Compare this to more common medical conditions that primary care docs are used to treating (Diabetes, 8,300:100,000; Asthma, 8,400:100,000; Bone Fracture, 2,800 per 100,000 people per year). We spend weeks and weeks learning about diabetes endocrinology, asthma autonomic pathophysiology, and the process of bone remodeling. During clerkships and residency, we'll see hundreds if not thousands of patients with these conditions. Most of us would be lucky to see more than one transperson during our training. In this light, I feel that a lot of #TransDocFail is the result of trans patients being the first of their kind to seek treatment from a given doctor who may or may not know about three things related to trans health.

Don't get me wrong-- I've certainly worked with docs who are transphobic and wouldn't think twice about denying treatment based on prejudice, but I've also worked with well-intentioned docs who would feel more comfortable referring transfolk looking for HRT to a regional specialist, simply because they've never treated a transperson before and prefer to practice only in areas where they've received training. My med school is great-- they co-sponsored a talk by a gender reassignment surgeon that was exceedingly informative. I came away from it knowing enough to not look like a fool in front of my first trans patient who I saw a few months later, but I don't think I knew nearly enough to help her make informed treatment decisions about anything trans-specific like HRT.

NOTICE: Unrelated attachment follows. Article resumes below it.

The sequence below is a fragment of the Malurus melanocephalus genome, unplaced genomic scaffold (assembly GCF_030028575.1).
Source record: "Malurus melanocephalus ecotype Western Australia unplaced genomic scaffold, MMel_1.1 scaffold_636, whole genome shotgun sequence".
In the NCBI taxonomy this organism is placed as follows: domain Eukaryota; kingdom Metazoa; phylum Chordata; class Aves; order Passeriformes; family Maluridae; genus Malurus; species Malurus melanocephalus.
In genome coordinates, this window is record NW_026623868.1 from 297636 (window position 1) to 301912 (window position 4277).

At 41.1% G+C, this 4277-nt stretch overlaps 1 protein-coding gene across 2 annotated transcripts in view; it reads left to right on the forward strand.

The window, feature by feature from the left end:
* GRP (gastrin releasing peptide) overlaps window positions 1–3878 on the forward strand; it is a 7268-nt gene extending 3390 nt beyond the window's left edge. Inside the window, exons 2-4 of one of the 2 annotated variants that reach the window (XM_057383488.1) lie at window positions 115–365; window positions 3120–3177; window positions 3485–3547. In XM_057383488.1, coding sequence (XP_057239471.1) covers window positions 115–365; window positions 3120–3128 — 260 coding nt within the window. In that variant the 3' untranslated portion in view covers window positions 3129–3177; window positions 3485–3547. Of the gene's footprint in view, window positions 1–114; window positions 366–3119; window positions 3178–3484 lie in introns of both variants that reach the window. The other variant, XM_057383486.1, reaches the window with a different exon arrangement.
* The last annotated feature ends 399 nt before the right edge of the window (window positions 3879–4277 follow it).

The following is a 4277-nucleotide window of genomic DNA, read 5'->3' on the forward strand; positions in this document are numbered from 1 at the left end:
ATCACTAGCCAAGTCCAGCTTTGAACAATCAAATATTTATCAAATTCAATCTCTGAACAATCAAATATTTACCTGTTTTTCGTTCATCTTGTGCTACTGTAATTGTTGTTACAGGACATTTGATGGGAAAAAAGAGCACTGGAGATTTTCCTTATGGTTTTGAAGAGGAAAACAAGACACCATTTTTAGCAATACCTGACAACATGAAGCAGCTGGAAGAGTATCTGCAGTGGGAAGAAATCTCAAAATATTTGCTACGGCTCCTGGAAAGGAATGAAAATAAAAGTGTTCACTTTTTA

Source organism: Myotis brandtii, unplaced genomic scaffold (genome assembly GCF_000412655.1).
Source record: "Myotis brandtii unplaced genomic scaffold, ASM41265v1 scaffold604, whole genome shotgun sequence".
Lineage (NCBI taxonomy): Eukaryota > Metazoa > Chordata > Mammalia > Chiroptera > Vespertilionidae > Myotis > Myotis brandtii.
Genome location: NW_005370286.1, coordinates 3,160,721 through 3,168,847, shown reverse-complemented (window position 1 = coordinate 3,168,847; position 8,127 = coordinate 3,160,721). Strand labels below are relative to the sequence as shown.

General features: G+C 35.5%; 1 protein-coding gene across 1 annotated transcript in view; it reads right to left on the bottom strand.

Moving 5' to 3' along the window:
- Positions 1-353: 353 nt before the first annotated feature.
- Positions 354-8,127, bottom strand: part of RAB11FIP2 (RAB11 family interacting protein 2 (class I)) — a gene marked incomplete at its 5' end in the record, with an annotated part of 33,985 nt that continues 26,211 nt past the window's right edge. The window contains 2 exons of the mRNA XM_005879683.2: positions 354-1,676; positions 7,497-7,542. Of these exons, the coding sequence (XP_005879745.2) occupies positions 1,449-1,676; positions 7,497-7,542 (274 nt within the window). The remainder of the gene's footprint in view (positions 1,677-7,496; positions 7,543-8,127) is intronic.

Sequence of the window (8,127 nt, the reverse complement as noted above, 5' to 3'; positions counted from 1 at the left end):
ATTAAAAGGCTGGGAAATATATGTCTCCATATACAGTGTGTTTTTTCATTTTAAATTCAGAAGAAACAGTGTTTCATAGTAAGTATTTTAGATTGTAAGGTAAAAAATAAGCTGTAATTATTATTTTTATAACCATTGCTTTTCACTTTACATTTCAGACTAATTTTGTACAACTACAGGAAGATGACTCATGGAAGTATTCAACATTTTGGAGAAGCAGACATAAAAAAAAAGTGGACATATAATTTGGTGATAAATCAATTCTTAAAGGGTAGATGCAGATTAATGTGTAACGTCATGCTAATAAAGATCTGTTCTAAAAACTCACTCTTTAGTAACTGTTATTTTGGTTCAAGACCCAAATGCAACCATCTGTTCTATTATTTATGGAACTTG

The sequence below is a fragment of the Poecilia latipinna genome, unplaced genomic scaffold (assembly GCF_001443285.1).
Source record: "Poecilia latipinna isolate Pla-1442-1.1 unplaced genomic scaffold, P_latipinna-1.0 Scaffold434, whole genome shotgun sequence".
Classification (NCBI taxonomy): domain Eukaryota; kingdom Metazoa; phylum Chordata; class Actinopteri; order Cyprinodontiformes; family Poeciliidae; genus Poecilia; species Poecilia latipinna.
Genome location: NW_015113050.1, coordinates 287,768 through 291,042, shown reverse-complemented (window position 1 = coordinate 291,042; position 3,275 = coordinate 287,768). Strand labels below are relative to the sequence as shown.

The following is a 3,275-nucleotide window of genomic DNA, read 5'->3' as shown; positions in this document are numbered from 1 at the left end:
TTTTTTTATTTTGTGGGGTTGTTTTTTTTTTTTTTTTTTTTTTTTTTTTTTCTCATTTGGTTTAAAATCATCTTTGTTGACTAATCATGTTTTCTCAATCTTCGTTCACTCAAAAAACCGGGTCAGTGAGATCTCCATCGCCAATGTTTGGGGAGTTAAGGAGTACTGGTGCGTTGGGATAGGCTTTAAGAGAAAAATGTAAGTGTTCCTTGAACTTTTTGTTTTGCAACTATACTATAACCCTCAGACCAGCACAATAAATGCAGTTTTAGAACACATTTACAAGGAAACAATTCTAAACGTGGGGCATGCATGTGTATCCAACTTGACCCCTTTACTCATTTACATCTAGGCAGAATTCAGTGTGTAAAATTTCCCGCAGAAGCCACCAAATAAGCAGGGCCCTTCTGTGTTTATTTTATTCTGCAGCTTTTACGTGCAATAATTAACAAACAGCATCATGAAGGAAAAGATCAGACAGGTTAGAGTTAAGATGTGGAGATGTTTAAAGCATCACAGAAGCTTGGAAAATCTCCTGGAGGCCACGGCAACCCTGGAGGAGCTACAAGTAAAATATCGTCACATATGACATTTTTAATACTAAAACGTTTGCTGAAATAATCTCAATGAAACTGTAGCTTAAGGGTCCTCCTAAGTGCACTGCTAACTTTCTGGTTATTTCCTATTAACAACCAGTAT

I live in a major metropolitan center, so I'm more likely to have a small but appreciable number of trans patients when I get out there and start practicing. Because of this, I'm going to do my best to be on top of the literature in the same way that I'd be on top of MSUD (15:100,000) literature if I practiced out in Lancaster. Again, though, this will all be in the context of a practice where diabetes, obesity, heart disease, and violence are all more prevalent conditions, so I'm sure that my relative unfamiliarity will lead to missteps and flubbed pronouns. I hope that my patients, trans and otherwise, will bear with me as I try my best to serve them with the few talents I possess.
posted by The White Hat at 7:32 PM on April 2, 2013 [7 favorites]


This link is brilliant. Thanks.

I feel that a lot of #TransDocFail is the result of trans patients being the first of their kind to seek treatment from a given doctor who may or may not know about three things related to trans health.

Actually, many of the experiences being described here are the experiences of trans people interacting with doctors who are specialists in treating trans patients. That's why it's so disturbing.
posted by medusa at 8:03 PM on April 2, 2013 [8 favorites]


How do I attack the doctor?
posted by homunculus at 8:38 PM on April 2, 2013 [3 favorites]


Unless you're troubled by the assumption that non-normative gender identities are a mental illness.